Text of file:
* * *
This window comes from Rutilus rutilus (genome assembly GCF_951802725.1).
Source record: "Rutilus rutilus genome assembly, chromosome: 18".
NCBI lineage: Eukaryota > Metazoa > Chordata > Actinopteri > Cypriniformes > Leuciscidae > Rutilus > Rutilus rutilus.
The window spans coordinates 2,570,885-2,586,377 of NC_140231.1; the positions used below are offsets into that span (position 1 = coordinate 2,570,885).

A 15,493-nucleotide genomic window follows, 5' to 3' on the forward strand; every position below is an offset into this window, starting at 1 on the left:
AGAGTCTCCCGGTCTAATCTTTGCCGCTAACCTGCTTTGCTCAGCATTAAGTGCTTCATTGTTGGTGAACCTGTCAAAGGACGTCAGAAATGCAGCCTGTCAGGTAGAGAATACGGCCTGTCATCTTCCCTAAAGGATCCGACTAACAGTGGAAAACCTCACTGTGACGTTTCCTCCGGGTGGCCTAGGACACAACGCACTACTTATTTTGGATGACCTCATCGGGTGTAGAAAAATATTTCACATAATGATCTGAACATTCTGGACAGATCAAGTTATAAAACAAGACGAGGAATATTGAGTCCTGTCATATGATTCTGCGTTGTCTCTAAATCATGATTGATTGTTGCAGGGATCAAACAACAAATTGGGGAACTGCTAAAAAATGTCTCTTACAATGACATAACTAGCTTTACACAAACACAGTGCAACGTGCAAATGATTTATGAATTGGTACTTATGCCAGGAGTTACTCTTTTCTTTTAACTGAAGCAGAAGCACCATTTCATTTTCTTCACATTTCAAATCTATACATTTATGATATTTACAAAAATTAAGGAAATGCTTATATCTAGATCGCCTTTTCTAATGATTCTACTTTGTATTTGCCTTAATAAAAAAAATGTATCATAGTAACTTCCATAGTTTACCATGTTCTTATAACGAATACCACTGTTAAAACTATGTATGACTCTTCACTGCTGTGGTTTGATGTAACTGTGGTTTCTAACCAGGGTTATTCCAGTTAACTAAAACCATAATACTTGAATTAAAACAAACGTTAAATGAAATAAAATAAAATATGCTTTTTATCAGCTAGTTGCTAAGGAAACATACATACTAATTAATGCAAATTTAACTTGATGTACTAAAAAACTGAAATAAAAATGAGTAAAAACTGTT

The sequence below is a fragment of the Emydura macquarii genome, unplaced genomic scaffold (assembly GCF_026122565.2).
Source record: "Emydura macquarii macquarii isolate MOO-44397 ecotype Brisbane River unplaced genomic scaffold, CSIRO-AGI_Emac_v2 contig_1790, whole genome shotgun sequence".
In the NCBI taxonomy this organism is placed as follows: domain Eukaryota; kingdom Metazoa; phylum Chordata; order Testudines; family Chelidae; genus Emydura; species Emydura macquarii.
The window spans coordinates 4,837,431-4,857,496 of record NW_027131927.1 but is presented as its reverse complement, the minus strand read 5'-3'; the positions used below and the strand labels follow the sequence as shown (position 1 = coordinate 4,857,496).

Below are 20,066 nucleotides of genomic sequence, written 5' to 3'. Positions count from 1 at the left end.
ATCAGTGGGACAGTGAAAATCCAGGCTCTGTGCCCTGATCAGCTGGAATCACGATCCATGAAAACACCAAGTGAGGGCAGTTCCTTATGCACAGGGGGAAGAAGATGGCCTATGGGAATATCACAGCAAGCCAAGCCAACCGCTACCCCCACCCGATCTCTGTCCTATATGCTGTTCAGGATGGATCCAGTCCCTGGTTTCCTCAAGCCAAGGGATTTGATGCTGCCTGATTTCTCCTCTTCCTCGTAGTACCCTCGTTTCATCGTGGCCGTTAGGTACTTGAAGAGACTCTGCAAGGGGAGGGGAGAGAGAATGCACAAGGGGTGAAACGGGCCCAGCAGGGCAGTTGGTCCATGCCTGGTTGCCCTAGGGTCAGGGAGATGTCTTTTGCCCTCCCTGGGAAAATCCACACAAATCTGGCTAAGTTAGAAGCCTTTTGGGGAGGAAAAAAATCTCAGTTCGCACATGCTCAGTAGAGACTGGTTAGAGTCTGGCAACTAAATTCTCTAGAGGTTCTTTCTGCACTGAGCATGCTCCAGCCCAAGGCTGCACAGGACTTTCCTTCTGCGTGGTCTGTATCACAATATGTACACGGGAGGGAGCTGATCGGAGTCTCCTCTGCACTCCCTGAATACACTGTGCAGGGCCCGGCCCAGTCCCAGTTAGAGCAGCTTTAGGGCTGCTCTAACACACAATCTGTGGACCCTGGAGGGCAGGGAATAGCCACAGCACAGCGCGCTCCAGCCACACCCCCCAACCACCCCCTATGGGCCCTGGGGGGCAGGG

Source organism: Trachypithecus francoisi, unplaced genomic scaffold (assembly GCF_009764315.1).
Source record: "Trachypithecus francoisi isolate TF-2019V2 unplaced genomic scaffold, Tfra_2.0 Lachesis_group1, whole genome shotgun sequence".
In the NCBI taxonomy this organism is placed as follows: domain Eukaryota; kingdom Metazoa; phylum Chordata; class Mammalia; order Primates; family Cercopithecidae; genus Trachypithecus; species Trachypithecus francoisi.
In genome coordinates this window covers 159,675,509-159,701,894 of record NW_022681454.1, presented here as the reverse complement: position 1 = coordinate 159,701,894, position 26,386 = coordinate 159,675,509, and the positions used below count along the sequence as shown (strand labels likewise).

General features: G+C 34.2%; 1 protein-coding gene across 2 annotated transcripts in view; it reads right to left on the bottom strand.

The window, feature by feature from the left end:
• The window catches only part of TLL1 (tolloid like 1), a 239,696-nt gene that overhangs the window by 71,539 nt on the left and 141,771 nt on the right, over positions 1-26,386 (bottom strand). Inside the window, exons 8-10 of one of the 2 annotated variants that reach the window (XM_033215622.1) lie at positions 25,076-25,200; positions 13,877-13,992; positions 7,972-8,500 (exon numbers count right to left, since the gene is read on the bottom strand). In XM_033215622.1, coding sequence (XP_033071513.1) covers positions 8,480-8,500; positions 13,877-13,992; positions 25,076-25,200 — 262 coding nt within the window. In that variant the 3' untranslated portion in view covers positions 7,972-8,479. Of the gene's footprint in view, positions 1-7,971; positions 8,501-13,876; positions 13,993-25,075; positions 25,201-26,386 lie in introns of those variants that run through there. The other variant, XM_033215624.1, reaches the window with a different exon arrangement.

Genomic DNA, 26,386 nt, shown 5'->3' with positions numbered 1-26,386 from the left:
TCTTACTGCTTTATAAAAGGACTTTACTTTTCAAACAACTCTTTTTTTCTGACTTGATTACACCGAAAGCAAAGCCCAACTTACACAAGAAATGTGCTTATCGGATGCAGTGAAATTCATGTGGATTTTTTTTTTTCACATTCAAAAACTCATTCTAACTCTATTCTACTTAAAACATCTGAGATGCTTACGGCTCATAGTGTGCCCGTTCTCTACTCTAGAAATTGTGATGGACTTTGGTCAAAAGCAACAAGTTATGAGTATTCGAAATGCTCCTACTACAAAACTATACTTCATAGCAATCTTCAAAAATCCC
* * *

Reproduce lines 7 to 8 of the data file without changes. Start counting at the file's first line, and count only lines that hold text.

The sequence below is a fragment of the Emydura macquarii genome, unplaced genomic scaffold (assembly GCF_026122565.2).
Source record: "Emydura macquarii macquarii isolate MOO-44397 ecotype Brisbane River unplaced genomic scaffold, CSIRO-AGI_Emac_v2 contig_1790, whole genome shotgun sequence".